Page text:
Will Apple envy wreck Samsung?
Samsung wants to be like Apple. But to do that, it needs to dump Android -- and that's not a good idea.
Computerworld - Samsung is tired of watching Apple run away with most of the money in mobile. Now, the Korean giant is making a big play to become like Apple -- a company that makes not only the hardware, but also the software and the store where you buy stuff.
Samsung also wants to be like Google and make money from mobile advertising.
In order to own the software platform that powers its phones, Samsung needs to drop Android. But can Samsung pull this off without wrecking a good thing?
Samsung's big play in Silicon Valley
Samsung this week announced something called the Open Innovation Center, which is located in two places -- Silicon Valley and New York City.
The purpose of the center, headed by former Google executive David Eun, is to enable Samsung to benefit from software innovation. The organization will act as an incubator, providing salaries and benefits to entrepreneurs while they semi-autonomously create new ideas within the company. It will also act as a venture capitalist, investing in outside startups and organizing software-company acquisitions for Samsung.
Samsung hopes the Open Innovation Center will accelerate the growth of the app ecosystem for its new Android replacement, called Tizen.
It's not complicated. Samsung wants to transition from a hardware company to a company more like Apple -- one that makes money from hardware, software, apps, services and advertising.
Here comes Tizen
Samsung is working with Intel to develop a Linux-based operating system called Tizen. The software is designed to power smartphones, tablets, smart TVs and even in-car devices.
It's a direct competitor with, and alternative to, Google's Android platform.
The first demonstration of Tizen running on actual Samsung hardware is expected to take place at Mobile World Congress this month in Barcelona, where I'm currently located and awaiting the big show.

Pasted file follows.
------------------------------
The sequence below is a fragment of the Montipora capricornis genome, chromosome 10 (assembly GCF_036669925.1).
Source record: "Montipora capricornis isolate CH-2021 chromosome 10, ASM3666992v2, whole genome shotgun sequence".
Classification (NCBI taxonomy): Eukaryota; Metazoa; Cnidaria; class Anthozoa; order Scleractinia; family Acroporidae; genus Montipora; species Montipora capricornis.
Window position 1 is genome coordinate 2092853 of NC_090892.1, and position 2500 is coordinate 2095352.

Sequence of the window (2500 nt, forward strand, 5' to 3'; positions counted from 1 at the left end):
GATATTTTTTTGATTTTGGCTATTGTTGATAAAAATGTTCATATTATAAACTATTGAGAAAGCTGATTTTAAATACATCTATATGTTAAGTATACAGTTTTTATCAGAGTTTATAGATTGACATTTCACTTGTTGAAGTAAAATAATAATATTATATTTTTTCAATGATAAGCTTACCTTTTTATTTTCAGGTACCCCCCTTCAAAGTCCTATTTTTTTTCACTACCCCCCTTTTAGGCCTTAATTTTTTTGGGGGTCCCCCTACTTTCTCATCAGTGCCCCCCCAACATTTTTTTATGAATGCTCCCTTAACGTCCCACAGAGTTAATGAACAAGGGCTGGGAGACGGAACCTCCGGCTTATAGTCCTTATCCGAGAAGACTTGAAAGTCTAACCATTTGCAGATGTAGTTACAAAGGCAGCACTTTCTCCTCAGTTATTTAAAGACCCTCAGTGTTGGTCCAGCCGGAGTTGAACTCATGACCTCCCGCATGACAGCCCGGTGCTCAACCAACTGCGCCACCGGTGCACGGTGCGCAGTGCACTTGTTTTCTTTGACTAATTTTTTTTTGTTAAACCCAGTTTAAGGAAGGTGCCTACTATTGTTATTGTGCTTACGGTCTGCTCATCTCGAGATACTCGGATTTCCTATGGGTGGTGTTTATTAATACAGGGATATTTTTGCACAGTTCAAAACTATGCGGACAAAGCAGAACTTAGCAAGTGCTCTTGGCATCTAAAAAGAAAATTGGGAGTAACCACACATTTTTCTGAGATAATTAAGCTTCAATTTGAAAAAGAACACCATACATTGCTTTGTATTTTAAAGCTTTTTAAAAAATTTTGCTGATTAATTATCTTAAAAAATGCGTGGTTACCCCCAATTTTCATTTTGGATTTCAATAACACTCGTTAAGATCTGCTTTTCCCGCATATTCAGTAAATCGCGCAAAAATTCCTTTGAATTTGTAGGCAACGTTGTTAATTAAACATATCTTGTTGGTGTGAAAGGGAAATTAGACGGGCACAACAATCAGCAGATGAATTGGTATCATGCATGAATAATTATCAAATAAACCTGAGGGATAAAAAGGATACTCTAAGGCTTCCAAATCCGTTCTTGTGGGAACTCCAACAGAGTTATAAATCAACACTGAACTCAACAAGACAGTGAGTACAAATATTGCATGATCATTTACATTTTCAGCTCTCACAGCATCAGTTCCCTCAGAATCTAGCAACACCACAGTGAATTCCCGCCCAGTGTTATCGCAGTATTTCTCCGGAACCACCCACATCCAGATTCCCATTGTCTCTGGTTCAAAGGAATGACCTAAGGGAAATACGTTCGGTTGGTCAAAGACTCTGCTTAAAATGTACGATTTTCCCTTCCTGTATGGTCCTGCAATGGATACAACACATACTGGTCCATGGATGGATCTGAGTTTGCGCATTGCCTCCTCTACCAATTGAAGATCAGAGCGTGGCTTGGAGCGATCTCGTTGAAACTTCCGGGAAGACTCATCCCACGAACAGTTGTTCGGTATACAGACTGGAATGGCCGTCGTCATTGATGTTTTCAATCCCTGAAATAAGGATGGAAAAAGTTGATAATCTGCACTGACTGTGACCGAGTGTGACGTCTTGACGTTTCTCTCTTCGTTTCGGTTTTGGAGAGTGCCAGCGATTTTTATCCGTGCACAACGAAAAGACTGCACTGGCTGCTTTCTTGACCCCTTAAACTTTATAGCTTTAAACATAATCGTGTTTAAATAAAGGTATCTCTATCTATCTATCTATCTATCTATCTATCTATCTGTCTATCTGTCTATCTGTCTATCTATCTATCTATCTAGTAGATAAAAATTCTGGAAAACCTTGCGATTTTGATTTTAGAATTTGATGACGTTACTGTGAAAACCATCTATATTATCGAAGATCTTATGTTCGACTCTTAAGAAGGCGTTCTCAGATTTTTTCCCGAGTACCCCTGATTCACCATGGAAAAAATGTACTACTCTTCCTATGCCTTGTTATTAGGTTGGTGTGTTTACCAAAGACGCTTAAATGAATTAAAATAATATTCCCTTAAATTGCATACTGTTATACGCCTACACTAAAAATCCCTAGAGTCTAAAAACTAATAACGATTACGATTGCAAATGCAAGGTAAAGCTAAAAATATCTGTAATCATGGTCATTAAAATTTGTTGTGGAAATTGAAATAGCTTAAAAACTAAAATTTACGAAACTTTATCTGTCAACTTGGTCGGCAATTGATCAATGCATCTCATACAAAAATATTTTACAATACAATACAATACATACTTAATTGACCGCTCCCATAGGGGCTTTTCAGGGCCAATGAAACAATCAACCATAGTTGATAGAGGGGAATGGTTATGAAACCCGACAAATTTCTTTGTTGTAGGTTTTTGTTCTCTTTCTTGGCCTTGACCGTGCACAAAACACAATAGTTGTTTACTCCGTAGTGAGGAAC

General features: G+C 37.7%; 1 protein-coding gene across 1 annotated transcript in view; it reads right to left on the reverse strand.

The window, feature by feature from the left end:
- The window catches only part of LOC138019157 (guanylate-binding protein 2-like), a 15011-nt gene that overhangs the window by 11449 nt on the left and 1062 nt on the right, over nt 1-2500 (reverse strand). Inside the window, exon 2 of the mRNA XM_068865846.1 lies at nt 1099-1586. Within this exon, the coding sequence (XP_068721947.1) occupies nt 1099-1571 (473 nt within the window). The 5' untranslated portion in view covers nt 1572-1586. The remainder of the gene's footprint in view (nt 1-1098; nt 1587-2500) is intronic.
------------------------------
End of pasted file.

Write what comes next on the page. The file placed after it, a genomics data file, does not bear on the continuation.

(Tizen software has previously been seen only on "reference" hardware distributed to developers so they could build apps for it.)
It's not clear whether the Mobile World Congress demonstrations will be open to the public and the press, or if they'll be held behind closed doors for select partners only.
Samsung phones running Tizen are expected to hit the market by the end of the year.
It's not just about Tizen or smartphones
Samsung is by far the leading seller of television sets in the United States. Many of those TVs run Google TV software, which is based on Android and Google's Chrome browser.
Samsung is also the maker of some Chromebooks -- laptops that run a variant of the Chrome browser as a kind of operating system.
Tizen is designed to run on all these platforms.
Eun announced very clearly this week that Samsung's intention is to build a software ecosystem where TVs, laptops, tablets and smartphones all connect with one another seamlessly and easily, as Apple devices are supposed to do.
- Silicon Valley's 19 Coolest Places to Work
- Is Windows 8 Development Worth the Trouble?
- 8 Books Every IT Leader Should Read This Year
- 10 Hot Hadoop Startups to Watch
- Slideshow: 7 security mistakes people make with their mobile device
- iOS vs. Android: Which is more secure?
- 11 sure signs you've been hacked
- Infographic: Converged Infrastructure Benefits This Infographic quantifies the savings organizations are realizing from increased deployment speed, higher availability, and lower annual costs.
- CIOs Deliver Productivity Breakthroughs with Intelligent Digital Signage Retailers have long recognized the influence that digital signage provides over a shopper's point-of-purchase decision making process.
- Going Paperless? Here's What You Need to Think About As makers of some of the world's most popular PDF solutions, we often consult with businesses & governmental agencies that have the goal...
- The Big Data Opportunity for HR and Finance If CEOs, CFOs, CIOs, and CHROs want to drive their businesses forward, they will need to quickly recognize the enormous value of big...
- Top 4 Digital Signage Fails Join RMG Networks for a look at four of the most common reasons digital signage fails in corporate businesses. Learn about strategies to...
- Building Tomorrow's Infrastructure Listen to this podcast to discover how Crider Foods worked with PC Connection to update their IT infrastructure, while maintaining compliance and control. All Smartphones White Papers | Webcasts
Our new weekly Consumerization of IT newsletter covers a wide range of trends including BYOD, smartphones, tablets, MDM, cloud, social and what it all means for IT. Subscribe now and stay up to date!